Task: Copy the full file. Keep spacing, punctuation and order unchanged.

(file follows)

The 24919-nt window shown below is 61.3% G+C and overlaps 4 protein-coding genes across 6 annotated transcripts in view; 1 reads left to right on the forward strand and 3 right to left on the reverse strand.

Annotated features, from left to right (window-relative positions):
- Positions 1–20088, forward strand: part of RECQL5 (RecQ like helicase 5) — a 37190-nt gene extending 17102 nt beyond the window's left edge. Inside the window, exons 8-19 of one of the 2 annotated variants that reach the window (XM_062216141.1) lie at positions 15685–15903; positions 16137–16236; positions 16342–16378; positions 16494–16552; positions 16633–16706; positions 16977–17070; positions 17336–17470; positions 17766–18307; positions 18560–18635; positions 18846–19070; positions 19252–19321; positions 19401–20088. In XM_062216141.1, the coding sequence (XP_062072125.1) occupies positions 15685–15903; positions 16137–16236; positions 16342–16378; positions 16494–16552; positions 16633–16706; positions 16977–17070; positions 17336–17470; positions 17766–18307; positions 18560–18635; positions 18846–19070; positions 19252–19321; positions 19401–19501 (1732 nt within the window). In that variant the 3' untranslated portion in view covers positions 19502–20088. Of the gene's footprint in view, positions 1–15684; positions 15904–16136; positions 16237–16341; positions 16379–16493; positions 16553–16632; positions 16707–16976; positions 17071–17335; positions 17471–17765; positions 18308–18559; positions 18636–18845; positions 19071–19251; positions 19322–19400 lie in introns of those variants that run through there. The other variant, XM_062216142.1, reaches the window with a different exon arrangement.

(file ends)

The 24919-nt window shown below is 61.3% G+C and overlaps 4 protein-coding genes across 6 annotated transcripts in view; 1 reads left to right on the forward strand and 3 right to left on the reverse strand.

Annotated features, from left to right (window-relative positions):
- Positions 1–20088, forward strand: part of RECQL5 (RecQ like helicase 5) — a 37190-nt gene extending 17102 nt beyond the window's left edge. Inside the window, exons 8-19 of one of the 2 annotated variants that reach the window (XM_062216141.1) lie at positions 15685–15903; positions 16137–16236; positions 16342–16378; positions 16494–16552; positions 16633–16706; positions 16977–17070; positions 17336–17470; positions 17766–18307; positions 18560–18635; positions 18846–19070; positions 19252–19321; positions 19401–20088. In XM_062216141.1, the coding sequence (XP_062072125.1) occupies positions 15685–15903; positions 16137–16236; positions 16342–16378; positions 16494–16552; positions 16633–16706; positions 16977–17070; positions 17336–17470; positions 17766–18307; positions 18560–18635; positions 18846–19070; positions 19252–19321; positions 19401–19501 (1732 nt within the window). In that variant the 3' untranslated portion in view covers positions 19502–20088. Of the gene's footprint in view, positions 1–15684; positions 15904–16136; positions 16237–16341; positions 16379–16493; positions 16553–16632; positions 16707–16976; positions 17071–17335; positions 17471–17765; positions 18308–18559; positions 18636–18845; positions 19071–19251; positions 19322–19400 lie in introns of those variants that run through there. The other variant, XM_062216142.1, reaches the window with a different exon arrangement.